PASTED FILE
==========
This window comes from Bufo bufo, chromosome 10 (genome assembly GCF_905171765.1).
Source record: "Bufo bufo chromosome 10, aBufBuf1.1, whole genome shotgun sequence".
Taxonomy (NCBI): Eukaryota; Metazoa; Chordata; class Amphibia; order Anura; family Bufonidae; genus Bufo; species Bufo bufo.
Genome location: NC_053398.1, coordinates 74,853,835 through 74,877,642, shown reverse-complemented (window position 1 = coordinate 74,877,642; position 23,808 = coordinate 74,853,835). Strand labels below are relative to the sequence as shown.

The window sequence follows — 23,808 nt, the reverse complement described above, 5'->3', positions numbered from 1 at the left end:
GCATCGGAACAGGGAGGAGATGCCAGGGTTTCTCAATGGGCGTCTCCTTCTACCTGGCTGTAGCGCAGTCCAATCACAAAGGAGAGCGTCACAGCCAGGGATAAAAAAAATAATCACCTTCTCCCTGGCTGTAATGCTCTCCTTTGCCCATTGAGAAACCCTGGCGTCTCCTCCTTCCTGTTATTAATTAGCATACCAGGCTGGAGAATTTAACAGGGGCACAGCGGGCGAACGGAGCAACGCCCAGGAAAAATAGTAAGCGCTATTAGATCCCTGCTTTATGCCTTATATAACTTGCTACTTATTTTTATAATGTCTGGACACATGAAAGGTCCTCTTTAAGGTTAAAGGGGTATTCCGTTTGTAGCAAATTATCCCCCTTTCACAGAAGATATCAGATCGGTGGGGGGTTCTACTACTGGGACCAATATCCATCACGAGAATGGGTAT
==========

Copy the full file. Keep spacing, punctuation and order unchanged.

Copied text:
This window comes from Bufo bufo, chromosome 10 (genome assembly GCF_905171765.1).
Source record: "Bufo bufo chromosome 10, aBufBuf1.1, whole genome shotgun sequence".
Taxonomy (NCBI): Eukaryota; Metazoa; Chordata; class Amphibia; order Anura; family Bufonidae; genus Bufo; species Bufo bufo.
Genome location: NC_053398.1, coordinates 74,853,835 through 74,877,642, shown reverse-complemented (window position 1 = coordinate 74,877,642; position 23,808 = coordinate 74,853,835). Strand labels below are relative to the sequence as shown.

The window sequence follows — 23,808 nt, the reverse complement described above, 5'->3', positions numbered from 1 at the left end:
GCATCGGAACAGGGAGGAGATGCCAGGGTTTCTCAATGGGCGTCTCCTTCTACCTGGCTGTAGCGCAGTCCAATCACAAAGGAGAGCGTCACAGCCAGGGATAAAAAAAATAATCACCTTCTCCCTGGCTGTAATGCTCTCCTTTGCCCATTGAGAAACCCTGGCGTCTCCTCCTTCCTGTTATTAATTAGCATACCAGGCTGGAGAATTTAACAGGGGCACAGCGGGCGAACGGAGCAACGCCCAGGAAAAATAGTAAGCGCTATTAGATCCCTGCTTTATGCCTTATATAACTTGCTACTTATTTTTATAATGTCTGGACACATGAAAGGTCCTCTTTAAGGTTAAAGGGGTATTCCGTTTGTAGCAAATTATCCCCCTTTCACAGAAGATATCAGATCGGTGGGGGGTTCTACTACTGGGACCAATATCCATCACGAGAATGGGTAT